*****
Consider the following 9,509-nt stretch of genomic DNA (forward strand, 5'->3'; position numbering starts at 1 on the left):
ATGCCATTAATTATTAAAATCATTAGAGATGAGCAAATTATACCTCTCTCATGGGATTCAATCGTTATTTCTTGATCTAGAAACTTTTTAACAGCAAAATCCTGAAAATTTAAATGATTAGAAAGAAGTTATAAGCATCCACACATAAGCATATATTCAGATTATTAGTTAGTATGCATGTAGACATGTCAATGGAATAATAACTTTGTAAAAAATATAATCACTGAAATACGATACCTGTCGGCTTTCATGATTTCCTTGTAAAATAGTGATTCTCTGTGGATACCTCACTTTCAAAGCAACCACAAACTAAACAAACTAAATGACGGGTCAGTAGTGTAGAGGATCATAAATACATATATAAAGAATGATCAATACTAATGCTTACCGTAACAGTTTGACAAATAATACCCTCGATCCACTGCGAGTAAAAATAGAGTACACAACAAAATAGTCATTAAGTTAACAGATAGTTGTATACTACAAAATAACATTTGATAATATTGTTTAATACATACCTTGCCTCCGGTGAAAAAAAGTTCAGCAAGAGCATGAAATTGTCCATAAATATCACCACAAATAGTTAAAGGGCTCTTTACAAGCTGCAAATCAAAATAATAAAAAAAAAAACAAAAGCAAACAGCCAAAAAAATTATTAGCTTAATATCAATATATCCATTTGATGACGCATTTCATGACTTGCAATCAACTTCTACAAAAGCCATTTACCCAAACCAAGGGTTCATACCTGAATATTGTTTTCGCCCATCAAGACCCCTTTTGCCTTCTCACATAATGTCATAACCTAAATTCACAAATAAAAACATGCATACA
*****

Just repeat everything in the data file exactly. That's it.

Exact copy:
Consider the following 9,509-nt stretch of genomic DNA (forward strand, 5'->3'; position numbering starts at 1 on the left):
ATGCCATTAATTATTAAAATCATTAGAGATGAGCAAATTATACCTCTCTCATGGGATTCAATCGTTATTTCTTGATCTAGAAACTTTTTAACAGCAAAATCCTGAAAATTTAAATGATTAGAAAGAAGTTATAAGCATCCACACATAAGCATATATTCAGATTATTAGTTAGTATGCATGTAGACATGTCAATGGAATAATAACTTTGTAAAAAATATAATCACTGAAATACGATACCTGTCGGCTTTCATGATTTCCTTGTAAAATAGTGATTCTCTGTGGATACCTCACTTTCAAAGCAACCACAAACTAAACAAACTAAATGACGGGTCAGTAGTGTAGAGGATCATAAATACATATATAAAGAATGATCAATACTAATGCTTACCGTAACAGTTTGACAAATAATACCCTCGATCCACTGCGAGTAAAAATAGAGTACACAACAAAATAGTCATTAAGTTAACAGATAGTTGTATACTACAAAATAACATTTGATAATATTGTTTAATACATACCTTGCCTCCGGTGAAAAAAAGTTCAGCAAGAGCATGAAATTGTCCATAAATATCACCACAAATAGTTAAAGGGCTCTTTACAAGCTGCAAATCAAAATAATAAAAAAAAAAACAAAAGCAAACAGCCAAAAAAATTATTAGCTTAATATCAATATATCCATTTGATGACGCATTTCATGACTTGCAATCAACTTCTACAAAAGCCATTTACCCAAACCAAGGGTTCATACCTGAATATTGTTTTCGCCCATCAAGACCCCTTTTGCCTTCTCACATAATGTCATAACCTAAATTCACAAATAAAAACATGCATACA